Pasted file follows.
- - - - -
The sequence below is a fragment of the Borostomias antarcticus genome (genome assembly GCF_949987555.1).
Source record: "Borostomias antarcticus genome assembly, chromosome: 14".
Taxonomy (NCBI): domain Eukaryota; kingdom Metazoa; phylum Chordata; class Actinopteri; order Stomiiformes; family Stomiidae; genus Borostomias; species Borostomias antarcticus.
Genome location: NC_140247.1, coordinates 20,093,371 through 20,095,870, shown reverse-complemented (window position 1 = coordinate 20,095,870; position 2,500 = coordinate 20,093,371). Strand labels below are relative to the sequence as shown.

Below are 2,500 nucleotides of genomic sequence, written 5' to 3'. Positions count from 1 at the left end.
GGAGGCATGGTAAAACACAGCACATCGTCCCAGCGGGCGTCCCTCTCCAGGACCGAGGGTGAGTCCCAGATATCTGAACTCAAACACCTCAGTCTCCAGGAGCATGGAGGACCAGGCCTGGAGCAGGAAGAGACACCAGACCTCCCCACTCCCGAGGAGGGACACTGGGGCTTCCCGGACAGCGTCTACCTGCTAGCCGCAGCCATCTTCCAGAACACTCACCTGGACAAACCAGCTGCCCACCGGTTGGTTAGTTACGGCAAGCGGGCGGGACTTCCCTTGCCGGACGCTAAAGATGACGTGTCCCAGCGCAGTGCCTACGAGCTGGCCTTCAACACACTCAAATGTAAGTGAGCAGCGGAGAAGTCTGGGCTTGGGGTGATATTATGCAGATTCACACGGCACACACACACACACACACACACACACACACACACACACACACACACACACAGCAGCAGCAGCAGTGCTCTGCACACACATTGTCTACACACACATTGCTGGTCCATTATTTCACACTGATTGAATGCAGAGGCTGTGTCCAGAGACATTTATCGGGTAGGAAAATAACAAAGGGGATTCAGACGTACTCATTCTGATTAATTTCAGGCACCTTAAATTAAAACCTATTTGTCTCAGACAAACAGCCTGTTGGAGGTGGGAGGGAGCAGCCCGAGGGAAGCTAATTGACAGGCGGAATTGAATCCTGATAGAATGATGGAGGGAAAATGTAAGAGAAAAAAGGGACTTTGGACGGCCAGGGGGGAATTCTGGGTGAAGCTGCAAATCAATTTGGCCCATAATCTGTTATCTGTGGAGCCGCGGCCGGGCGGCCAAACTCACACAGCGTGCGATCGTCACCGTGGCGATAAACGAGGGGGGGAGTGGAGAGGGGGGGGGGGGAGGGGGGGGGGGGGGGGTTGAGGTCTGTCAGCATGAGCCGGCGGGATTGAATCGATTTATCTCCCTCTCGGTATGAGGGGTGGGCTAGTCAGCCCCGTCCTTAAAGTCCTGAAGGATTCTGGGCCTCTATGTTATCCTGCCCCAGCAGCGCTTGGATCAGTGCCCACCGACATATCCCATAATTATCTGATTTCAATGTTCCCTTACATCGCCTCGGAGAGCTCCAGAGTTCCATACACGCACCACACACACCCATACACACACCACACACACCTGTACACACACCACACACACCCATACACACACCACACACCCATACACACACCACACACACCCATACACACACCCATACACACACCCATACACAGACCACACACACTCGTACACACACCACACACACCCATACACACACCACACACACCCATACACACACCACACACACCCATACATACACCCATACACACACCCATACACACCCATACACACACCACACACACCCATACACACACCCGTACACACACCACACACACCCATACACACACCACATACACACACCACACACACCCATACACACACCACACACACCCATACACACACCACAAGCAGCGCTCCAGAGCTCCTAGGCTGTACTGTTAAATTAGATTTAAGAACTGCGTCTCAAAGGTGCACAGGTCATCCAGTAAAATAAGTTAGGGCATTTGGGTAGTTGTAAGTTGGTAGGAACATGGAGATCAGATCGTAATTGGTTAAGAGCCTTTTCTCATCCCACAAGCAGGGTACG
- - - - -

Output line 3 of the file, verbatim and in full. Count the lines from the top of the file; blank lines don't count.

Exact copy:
Taxonomy (NCBI): domain Eukaryota; kingdom Metazoa; phylum Chordata; class Actinopteri; order Stomiiformes; family Stomiidae; genus Borostomias; species Borostomias antarcticus.